It is so easy to say I forgive you. It is easy to say but not as easy to do. Do we even realise that true forgiveness goes hand-in-hand with forgetting that offence? It is FORGIVE AND FORGET. If you have forgiven, you should recall no more.
See now why I said it’s not easy? See now why it is a grace God alone can give?
I tell you, I consider myself the most unforgiving creature ever to live. When someone does even the tiniest thing to hurt me, I am, there and then, already thinking up a million-and-one ways to get back at them.
If M (hubby) does something that pains and hurts me, I sit in my corner contemplating what I could do to hurt him even more. And I do love M… I really do. But that doesn’t stop me scheming my payback plan. And if I can’t do anything, I SAY it. That is my greatest weapon, hurt him back with words… And it never, ever fails to hit its mark.
Yet, I watched these people be willing to forgive. They are willing. It is not going to come like magic. They are still hurting and they’ll hurt for a long, long time. But they are willing to let go and let God. They are willing to allow God in and fill them with His Grace of forgiveness.
But if you do not forgive others their trespasses, neither will your Father forgive you your trespasses. (Mathew 6:15 ESV).
Forgiveness is conditional—not for the offender—but for the victim. Imagine that!
We won’t be forgiven our own offenses—and we all know how bountiful are our offenses against God, don’t we? Yet, we won’t obtain forgiveness for them unless we accord forgiveness first.
It is tough for me. I own that freely. It is the hardest thing for me. It is harder than going out and spreading the Good News… and boy, is that hard for me. But Forgiveness is even harder.
Yesterday I was reading something on the Stella Dimoko Korkus blog and on the comment section, someone recommended the wife continued to pray for her erring her husband. I was furious. I was so furious, I started ranting… of course M ignored me.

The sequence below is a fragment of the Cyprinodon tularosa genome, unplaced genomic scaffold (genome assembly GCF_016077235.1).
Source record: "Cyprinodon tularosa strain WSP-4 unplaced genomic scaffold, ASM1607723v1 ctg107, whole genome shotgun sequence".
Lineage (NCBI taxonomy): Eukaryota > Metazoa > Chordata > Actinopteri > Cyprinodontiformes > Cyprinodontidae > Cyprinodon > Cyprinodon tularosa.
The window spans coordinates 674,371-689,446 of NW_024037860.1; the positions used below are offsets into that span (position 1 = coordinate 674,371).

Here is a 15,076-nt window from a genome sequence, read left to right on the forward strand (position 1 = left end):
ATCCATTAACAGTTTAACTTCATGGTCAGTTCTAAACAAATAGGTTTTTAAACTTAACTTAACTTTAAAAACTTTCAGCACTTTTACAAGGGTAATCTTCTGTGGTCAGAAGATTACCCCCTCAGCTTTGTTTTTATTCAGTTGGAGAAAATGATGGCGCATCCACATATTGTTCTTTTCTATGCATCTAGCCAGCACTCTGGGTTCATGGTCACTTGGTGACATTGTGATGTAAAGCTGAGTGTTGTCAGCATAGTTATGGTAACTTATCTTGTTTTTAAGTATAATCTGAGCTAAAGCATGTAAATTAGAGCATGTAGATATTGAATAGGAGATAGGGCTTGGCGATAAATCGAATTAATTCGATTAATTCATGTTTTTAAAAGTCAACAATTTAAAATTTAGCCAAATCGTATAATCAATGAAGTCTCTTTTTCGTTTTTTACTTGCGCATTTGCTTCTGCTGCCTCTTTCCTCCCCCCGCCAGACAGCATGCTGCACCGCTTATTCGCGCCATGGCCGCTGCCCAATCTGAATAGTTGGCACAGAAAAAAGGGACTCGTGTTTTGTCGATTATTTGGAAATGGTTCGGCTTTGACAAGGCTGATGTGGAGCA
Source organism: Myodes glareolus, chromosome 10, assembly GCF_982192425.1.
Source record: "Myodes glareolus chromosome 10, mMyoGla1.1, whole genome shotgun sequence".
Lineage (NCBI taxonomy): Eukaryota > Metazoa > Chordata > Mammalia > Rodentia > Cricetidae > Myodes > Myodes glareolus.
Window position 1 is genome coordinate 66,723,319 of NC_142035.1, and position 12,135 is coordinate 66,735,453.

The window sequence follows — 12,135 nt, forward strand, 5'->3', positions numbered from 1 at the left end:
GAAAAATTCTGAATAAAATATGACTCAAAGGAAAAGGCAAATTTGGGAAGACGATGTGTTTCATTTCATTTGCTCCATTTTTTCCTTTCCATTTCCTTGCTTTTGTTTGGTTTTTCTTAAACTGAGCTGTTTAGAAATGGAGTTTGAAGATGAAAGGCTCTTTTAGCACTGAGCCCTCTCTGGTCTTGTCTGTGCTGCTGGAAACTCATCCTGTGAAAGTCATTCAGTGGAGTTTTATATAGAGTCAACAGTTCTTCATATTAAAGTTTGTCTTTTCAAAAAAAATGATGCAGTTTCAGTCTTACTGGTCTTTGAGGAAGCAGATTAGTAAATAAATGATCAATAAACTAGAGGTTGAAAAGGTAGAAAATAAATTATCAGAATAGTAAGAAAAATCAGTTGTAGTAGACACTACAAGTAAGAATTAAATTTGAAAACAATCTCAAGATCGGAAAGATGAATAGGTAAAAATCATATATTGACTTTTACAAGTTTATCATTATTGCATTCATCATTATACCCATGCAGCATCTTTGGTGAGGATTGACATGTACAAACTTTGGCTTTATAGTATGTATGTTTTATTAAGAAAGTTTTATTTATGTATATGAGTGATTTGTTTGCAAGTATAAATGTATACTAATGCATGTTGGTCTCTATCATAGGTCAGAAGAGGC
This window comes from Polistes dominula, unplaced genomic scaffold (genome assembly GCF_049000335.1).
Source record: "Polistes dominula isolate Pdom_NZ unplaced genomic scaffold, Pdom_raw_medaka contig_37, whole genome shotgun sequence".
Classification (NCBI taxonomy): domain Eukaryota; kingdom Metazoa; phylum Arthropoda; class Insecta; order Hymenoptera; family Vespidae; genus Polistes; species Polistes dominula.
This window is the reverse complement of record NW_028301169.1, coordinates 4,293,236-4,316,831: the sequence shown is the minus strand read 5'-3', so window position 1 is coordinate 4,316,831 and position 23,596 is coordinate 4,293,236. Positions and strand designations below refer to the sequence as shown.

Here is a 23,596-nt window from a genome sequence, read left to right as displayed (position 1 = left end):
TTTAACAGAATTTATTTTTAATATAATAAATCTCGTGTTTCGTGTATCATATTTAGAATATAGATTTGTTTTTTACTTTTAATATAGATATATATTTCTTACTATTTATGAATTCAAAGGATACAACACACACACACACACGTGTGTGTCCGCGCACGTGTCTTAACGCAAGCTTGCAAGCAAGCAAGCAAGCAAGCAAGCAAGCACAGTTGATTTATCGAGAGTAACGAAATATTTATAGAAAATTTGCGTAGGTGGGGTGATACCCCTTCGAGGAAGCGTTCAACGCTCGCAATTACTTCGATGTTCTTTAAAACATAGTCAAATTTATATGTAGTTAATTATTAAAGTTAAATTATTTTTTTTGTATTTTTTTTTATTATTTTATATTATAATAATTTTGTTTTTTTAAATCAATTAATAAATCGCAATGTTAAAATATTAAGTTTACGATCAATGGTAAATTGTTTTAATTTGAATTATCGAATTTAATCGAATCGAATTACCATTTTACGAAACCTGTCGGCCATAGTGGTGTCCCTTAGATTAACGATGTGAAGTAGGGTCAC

But I ranted and ranted on how the man was expected to get away with his crimes while the wife should pray. I didn’t remember forgiveness. I didn’t think of compassion. I didn’t recall unconditional love… I only thought of the sin of infidelity. I was so mad, so infuriated, yet the sin wasn’t committed against me.
By the time I was saying my night prayers, I realised I needed Jesus in a big, big, BIG way. I need Him to teach me forgiveness. I need Him to give me the grace of forgiveness.
We all need that grace.
Forgiveness is a grace. It is a grace that heals. When you refuse another forgiveness, you carry a bigger burden than that offender. You are forever plotting and re-plotting and scheming and scheming anew. And I promise you, plotting and scheming is so energy-consuming. It drains you—emotionally, mentally, physically. It gives you a headache. It increases your blood pressure.
I can’t list the number of headache, even migraines, I’ve suffered whilst plotting my payback plans. It is so fatiguing. You are worn out even before you carry out that plan. Dang! *Sorry, Lord*
I’ve talked much today… pardon me please. This is such an inexhaustible topic and we’ll surely revisit it *many time*. But the lesson here is that forgiveness is not something we can do on our own. It is a grace we desperately need from God every day.
We need to always pray for the grace of forgiveness. And we need to remember that when we don’t forgive, we cannot be forgiven… and more than that, we make ourselves sick just bearing a grudge against another.
Today, pray with me—Father, teach me to forgive and give me the grace to be always willing to forgive.
Do have a blessed week ahead.
*Remember, you can volunteer to share a thought on Soul Train, just indicate on the comment section and send me your thought: firstname.lastname@example.org*